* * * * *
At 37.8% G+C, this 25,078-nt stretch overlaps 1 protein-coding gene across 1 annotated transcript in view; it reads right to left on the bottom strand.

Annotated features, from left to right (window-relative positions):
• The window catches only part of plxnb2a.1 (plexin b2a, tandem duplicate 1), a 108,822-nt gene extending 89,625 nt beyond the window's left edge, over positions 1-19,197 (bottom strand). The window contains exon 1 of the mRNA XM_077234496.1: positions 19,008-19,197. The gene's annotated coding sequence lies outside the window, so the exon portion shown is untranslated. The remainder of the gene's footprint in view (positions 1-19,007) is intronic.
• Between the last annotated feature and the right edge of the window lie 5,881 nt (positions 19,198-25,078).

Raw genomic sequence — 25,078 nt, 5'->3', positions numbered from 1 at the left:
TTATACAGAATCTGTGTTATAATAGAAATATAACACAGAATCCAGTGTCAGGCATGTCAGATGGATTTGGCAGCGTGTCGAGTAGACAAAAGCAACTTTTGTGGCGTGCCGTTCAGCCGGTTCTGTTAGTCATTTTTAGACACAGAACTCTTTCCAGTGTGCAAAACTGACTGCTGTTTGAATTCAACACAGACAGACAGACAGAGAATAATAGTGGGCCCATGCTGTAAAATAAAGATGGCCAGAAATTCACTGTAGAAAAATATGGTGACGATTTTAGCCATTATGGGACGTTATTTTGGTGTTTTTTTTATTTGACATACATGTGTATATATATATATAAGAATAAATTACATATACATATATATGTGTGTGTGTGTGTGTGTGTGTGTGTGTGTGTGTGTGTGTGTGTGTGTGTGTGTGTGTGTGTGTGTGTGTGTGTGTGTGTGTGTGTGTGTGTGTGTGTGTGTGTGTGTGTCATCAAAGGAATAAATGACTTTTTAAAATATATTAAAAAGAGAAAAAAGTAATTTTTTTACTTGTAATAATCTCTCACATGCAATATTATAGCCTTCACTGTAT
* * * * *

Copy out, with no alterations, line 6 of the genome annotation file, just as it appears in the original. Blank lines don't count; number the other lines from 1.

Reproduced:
TTATACAGAATCTGTGTTATAATAGAAATATAACACAGAATCCAGTGTCAGGCATGTCAGATGGATTTGGCAGCGTGTCGAGTAGACAAAAGCAACTTTTGTGGCGTGCCGTTCAGCCGGTTCTGTTAGTCATTTTTAGACACAGAACTCTTTCCAGTGTGCAAAACTGACTGCTGTTTGAATTCAACACAGACAGACAGACAGAGAATAATAGTGGGCCCATGCTGTAAAATAAAGATGGCCAGAAATTCACTGTAGAAAAATATGGTGACGATTTTAGCCATTATGGGACGTTATTTTGGTGTTTTTTTTATTTGACATACATGTGTATATATATATATAAGAATAAATTACATATACATATATATGTGTGTGTGTGTGTGTGTGTGTGTGTGTGTGTGTGTGTGTGTGTGTGTGTGTGTGTGTGTGTGTGTGTGTGTGTGTGTGTGTGTGTGTGTGTGTGTGTGTGTGTGTGTGTCATCAAAGGAATAAATGACTTTTTAAAATATATTAAAAAGAGAAAAAAGTAATTTTTTTACTTGTAATAATCTCTCACATGCAATATTATAGCCTTCACTGTAT